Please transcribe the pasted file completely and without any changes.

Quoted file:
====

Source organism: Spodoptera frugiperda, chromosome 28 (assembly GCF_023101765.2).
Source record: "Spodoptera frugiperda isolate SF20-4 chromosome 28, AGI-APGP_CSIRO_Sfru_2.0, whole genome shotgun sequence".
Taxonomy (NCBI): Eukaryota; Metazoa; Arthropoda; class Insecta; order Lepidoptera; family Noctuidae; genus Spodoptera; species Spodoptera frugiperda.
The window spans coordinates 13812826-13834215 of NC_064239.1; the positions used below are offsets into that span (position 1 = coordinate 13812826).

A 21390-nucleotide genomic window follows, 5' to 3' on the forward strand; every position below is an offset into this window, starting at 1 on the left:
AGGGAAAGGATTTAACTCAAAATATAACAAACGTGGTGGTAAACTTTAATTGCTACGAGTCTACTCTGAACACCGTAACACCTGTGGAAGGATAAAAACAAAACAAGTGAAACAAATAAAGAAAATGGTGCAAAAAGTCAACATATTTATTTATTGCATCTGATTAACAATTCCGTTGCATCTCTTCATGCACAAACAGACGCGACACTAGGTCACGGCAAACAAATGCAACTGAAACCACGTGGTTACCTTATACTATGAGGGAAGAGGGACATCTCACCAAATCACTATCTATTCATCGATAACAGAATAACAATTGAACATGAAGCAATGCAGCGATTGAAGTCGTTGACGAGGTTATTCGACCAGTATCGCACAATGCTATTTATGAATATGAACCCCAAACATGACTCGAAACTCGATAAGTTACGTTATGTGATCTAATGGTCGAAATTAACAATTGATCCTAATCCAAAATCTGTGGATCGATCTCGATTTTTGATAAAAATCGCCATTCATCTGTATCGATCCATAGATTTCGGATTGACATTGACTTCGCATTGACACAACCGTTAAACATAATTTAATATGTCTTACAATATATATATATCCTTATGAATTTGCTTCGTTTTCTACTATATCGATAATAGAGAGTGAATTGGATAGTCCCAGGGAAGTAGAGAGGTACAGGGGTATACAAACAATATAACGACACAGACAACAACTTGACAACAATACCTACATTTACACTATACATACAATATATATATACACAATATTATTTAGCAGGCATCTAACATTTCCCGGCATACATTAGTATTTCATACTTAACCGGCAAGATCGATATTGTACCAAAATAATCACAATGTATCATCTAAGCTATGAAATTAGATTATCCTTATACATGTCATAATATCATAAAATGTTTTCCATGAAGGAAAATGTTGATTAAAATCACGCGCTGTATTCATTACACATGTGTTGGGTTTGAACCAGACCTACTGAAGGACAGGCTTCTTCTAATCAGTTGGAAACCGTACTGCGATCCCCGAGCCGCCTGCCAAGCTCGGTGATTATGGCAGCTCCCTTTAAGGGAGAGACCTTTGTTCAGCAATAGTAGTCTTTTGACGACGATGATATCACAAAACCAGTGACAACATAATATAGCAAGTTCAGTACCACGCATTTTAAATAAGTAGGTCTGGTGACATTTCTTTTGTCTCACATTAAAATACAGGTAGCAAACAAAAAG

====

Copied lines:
Source organism: Spodoptera frugiperda, chromosome 28 (assembly GCF_023101765.2).
Source record: "Spodoptera frugiperda isolate SF20-4 chromosome 28, AGI-APGP_CSIRO_Sfru_2.0, whole genome shotgun sequence".
Taxonomy (NCBI): Eukaryota; Metazoa; Arthropoda; class Insecta; order Lepidoptera; family Noctuidae; genus Spodoptera; species Spodoptera frugiperda.
The window spans coordinates 13812826-13834215 of NC_064239.1; the positions used below are offsets into that span (position 1 = coordinate 13812826).

A 21390-nucleotide genomic window follows, 5' to 3' on the forward strand; every position below is an offset into this window, starting at 1 on the left:
AGGGAAAGGATTTAACTCAAAATATAACAAACGTGGTGGTAAACTTTAATTGCTACGAGTCTACTCTGAACACCGTAACACCTGTGGAAGGATAAAAACAAAACAAGTGAAACAAATAAAGAAAATGGTGCAAAAAGTCAACATATTTATTTATTGCATCTGATTAACAATTCCGTTGCATCTCTTCATGCACAAACAGACGCGACACTAGGTCACGGCAAACAAATGCAACTGAAACCACGTGGTTACCTTATACTATGAGGGAAGAGGGACATCTCACCAAATCACTATCTATTCATCGATAACAGAATAACAATTGAACATGAAGCAATGCAGCGATTGAAGTCGTTGACGAGGTTATTCGACCAGTATCGCACAATGCTATTTATGAATATGAACCCCAAACATGACTCGAAACTCGATAAGTTACGTTATGTGATCTAATGGTCGAAATTAACAATTGATCCTAATCCAAAATCTGTGGATCGATCTCGATTTTTGATAAAAATCGCCATTCATCTGTATCGATCCATAGATTTCGGATTGACATTGACTTCGCATTGACACAACCGTTAAACATAATTTAATATGTCTTACAATATATATATATCCTTATGAATTTGCTTCGTTTTCTACTATATCGATAATAGAGAGTGAATTGGATAGTCCCAGGGAAGTAGAGAGGTACAGGGGTATACAAACAATATAACGACACAGACAACAACTTGACAACAATACCTACATTTACACTATACATACAATATATATATACACAATATTATTTAGCAGGCATCTAACATTTCCCGGCATACATTAGTATTTCATACTTAACCGGCAAGATCGATATTGTACCAAAATAATCACAATGTATCATCTAAGCTATGAAATTAGATTATCCTTATACATGTCATAATATCATAAAATGTTTTCCATGAAGGAAAATGTTGATTAAAATCACGCGCTGTATTCATTACACATGTGTTGGGTTTGAACCAGACCTACTGAAGGACAGGCTTCTTCTAATCAGTTGGAAACCGTACTGCGATCCCCGAGCCGCCTGCCAAGCTCGGTGATTATGGCAGCTCCCTTTAAGGGAGAGACCTTTGTTCAGCAATAGTAGTCTTTTGACGACGATGATATCACAAAACCAGTGACAACATAATATAGCAAGTTCAGTACCACGCATTTTAAATAAGTAGGTCTGGTGACATTTCTTTTGTCTCACATTAAAATACAGGTAGCAAACAAAAAG